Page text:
Journey with Arch Linux: Day 3 – Installing a Desktop Environment and some drivers

Alright, I’m sick of *sigh* having to borrow a friend’s laptop because my glorious Samsung isn’t set up yet or having to use my ~18″ HP laptop which pretty much weights like a fat kid.

What I’m missing so far?
A) Window Manager or a Desktop Environment
B) WiFi driver
C) Plug’n’play for USB sticks
D) Essential softwares (Can’t go apps, apps is for mobile devices. When it comes to desktop\laptop, its just disrespectful to call them “apps”).

What is the difference between Window Manager (WM) and Desktop Environment (DE)? I don’t know what is exactly the difference. But as I understood (And in conclusion), DE is richer in features and options than WM.

As in, WM is only to manage windows while DE is to have a background, icons, menus and other stuff… So unless you wanted a bareboned interface for a really outdated and pre-historic computer, you should go for DE. Which what I’m going for.

Now, there are so many DEs and the famous ones are GNOME, KDE, XFCE and others I can’t remember (Ubuntu, Kubuntu and Xubuntu too much? :P). And just for the hell of it, I’ll choose something totally different: LXDE.


No really, Keefy… I want to try something different. I’ll most likely end up wiping everything again from existence and do my custom thing. But to start, I’ll start with LXDE to understand things.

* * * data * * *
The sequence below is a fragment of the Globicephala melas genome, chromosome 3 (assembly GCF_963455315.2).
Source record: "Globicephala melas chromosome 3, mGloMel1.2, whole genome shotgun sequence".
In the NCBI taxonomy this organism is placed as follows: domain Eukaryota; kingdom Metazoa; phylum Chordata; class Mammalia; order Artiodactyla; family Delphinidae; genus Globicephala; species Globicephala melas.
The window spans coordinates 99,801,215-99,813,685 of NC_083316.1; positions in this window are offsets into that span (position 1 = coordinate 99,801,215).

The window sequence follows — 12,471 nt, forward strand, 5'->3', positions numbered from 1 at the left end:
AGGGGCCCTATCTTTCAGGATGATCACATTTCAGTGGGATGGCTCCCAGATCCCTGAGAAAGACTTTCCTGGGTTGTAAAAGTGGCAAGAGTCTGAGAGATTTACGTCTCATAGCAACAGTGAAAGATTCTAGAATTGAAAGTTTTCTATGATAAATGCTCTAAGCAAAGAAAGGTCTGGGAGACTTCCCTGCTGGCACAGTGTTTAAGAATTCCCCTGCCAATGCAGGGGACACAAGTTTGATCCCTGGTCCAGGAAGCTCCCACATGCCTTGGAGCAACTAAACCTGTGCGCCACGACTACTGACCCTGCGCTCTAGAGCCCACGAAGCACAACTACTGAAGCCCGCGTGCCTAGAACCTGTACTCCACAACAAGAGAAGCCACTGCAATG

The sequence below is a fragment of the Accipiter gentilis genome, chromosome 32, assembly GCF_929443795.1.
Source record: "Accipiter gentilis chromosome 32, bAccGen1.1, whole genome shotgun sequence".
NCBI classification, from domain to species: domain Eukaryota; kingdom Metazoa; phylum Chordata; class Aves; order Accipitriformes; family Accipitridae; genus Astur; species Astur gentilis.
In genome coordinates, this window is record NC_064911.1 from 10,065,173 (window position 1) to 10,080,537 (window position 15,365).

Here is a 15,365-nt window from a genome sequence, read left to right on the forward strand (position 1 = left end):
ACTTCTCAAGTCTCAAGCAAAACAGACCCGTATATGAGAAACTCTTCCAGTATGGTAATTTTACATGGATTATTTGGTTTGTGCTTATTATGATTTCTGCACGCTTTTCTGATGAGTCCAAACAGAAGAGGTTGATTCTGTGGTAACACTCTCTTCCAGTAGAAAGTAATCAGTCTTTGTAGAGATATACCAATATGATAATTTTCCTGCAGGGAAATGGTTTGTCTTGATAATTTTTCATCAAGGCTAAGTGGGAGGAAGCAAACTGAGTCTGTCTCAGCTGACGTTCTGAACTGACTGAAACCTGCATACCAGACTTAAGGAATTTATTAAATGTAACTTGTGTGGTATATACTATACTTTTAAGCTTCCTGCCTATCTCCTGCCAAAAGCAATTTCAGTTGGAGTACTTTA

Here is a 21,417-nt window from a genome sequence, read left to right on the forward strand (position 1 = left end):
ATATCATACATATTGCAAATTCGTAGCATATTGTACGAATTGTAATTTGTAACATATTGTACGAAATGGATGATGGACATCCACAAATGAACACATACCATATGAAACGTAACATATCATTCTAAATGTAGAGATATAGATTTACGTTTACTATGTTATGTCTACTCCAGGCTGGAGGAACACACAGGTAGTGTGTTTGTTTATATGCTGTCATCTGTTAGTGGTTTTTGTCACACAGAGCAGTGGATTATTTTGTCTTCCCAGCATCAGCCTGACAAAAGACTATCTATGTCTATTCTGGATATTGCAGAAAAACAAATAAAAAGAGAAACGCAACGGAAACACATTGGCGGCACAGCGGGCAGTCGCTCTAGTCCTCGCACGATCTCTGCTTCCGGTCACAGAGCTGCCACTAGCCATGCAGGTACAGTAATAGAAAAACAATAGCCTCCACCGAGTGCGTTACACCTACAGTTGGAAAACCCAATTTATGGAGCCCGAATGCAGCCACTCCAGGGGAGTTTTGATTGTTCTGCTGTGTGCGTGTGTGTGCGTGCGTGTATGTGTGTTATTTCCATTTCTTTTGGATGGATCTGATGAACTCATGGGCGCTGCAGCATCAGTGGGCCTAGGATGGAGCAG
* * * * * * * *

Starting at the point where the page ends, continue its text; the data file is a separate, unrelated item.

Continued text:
So here we go:
1) Run “pacman -S lxde”. If you encountered “Enter a selection (default=all)”, hit “Enter”.
* After installing LXDE, pacman will tell you to copy some files to some destination. The next two steps does that *
2) Run “mkdir -p ~/.config/openbox”
3) Run “cp /etc/xdg/openbox/menu.xml /etc/xdg/openbox/rc.xml /etc/xdg/openbox/autostart ~/.config/openbox”
4) Run “pacman -S gamin” which is a file monitoring tool.
5) Lets install some initial softwares by running “pacman -leafpad obconf epdfview”.

Alright, done installing LXDE. Now lets molest the laptop to let it boot with a Display Manager. In my example, I’ll use SLiM
1) Run “pacman -S slim”
2) Add “slim” to your /etc/rc.conf array by doing the following:
2.1) Run “nano /etc/rc.conf”
2.2) Go down to “DAEMONS=(…)” and add “slim” somewhere inside the ().